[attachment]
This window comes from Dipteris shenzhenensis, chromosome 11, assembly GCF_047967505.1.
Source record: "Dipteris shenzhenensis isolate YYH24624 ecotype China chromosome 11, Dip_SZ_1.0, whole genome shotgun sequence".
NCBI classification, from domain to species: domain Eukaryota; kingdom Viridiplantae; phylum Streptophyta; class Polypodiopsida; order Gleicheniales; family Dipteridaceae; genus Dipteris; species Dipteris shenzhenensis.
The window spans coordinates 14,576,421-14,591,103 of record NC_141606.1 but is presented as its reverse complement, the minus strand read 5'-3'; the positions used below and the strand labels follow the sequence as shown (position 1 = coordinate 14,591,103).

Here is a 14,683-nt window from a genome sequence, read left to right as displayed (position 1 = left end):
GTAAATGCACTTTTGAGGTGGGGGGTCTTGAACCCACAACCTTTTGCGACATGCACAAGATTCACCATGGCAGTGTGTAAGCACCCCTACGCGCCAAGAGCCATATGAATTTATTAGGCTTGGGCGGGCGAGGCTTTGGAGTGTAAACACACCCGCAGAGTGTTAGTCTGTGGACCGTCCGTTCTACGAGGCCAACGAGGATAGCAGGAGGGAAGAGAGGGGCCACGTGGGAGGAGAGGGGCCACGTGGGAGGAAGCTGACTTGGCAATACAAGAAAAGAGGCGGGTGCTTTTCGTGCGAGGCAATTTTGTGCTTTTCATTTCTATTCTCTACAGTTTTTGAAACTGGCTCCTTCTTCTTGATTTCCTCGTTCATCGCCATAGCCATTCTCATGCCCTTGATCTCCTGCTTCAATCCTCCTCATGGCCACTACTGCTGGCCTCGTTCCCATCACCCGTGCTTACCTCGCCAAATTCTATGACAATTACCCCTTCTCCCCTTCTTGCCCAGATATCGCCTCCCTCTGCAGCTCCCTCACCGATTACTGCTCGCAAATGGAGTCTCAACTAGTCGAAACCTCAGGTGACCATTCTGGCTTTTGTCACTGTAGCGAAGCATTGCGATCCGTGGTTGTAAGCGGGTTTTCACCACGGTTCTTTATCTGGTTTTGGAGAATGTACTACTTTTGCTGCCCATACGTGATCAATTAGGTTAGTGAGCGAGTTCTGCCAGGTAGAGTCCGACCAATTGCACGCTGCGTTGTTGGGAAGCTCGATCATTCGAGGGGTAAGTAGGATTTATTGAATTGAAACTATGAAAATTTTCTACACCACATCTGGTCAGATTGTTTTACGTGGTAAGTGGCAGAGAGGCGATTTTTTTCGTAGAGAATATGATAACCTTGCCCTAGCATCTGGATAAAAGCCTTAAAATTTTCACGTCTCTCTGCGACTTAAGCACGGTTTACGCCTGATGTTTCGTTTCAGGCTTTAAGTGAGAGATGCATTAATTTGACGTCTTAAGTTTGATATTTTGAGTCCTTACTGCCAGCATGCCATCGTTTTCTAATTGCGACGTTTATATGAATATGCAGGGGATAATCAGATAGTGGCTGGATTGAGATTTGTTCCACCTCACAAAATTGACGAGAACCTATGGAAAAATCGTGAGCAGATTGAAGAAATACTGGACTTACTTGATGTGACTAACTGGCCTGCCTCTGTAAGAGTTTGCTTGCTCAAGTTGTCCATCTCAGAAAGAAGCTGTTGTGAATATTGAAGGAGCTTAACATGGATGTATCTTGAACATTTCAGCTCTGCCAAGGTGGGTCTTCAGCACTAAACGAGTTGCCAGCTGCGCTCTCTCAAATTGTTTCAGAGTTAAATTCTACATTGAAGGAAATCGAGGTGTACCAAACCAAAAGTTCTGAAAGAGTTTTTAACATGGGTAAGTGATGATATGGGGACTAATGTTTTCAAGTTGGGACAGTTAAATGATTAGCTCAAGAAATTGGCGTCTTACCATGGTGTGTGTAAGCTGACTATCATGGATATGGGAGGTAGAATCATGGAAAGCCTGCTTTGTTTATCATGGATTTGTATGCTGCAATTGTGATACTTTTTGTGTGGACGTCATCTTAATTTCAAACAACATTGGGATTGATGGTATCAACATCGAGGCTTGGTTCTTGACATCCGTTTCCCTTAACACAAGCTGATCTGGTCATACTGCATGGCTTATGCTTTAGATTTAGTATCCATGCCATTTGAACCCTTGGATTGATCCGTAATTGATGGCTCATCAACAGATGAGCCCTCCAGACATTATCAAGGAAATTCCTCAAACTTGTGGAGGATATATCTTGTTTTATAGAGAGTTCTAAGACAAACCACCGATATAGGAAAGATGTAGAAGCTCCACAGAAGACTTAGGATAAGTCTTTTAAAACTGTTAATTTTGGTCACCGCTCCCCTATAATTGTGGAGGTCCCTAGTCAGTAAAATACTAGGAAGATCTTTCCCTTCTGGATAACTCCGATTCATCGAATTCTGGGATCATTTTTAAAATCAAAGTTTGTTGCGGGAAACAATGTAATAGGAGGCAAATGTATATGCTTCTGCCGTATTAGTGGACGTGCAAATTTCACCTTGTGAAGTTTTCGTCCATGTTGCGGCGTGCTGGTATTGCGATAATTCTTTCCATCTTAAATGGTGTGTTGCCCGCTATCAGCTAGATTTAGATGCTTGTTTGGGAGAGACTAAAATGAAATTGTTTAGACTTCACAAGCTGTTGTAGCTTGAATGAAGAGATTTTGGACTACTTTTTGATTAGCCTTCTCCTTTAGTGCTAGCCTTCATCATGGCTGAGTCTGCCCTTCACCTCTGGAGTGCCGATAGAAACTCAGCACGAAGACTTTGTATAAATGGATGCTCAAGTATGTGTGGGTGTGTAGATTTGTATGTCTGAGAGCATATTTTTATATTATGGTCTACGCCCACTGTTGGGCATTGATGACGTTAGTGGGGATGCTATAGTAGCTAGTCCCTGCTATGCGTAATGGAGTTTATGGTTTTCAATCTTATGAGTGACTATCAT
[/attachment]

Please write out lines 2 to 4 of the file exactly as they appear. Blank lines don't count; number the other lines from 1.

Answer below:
Source record: "Dipteris shenzhenensis isolate YYH24624 ecotype China chromosome 11, Dip_SZ_1.0, whole genome shotgun sequence".
NCBI classification, from domain to species: domain Eukaryota; kingdom Viridiplantae; phylum Streptophyta; class Polypodiopsida; order Gleicheniales; family Dipteridaceae; genus Dipteris; species Dipteris shenzhenensis.
The window spans coordinates 14,576,421-14,591,103 of record NC_141606.1 but is presented as its reverse complement, the minus strand read 5'-3'; the positions used below and the strand labels follow the sequence as shown (position 1 = coordinate 14,591,103).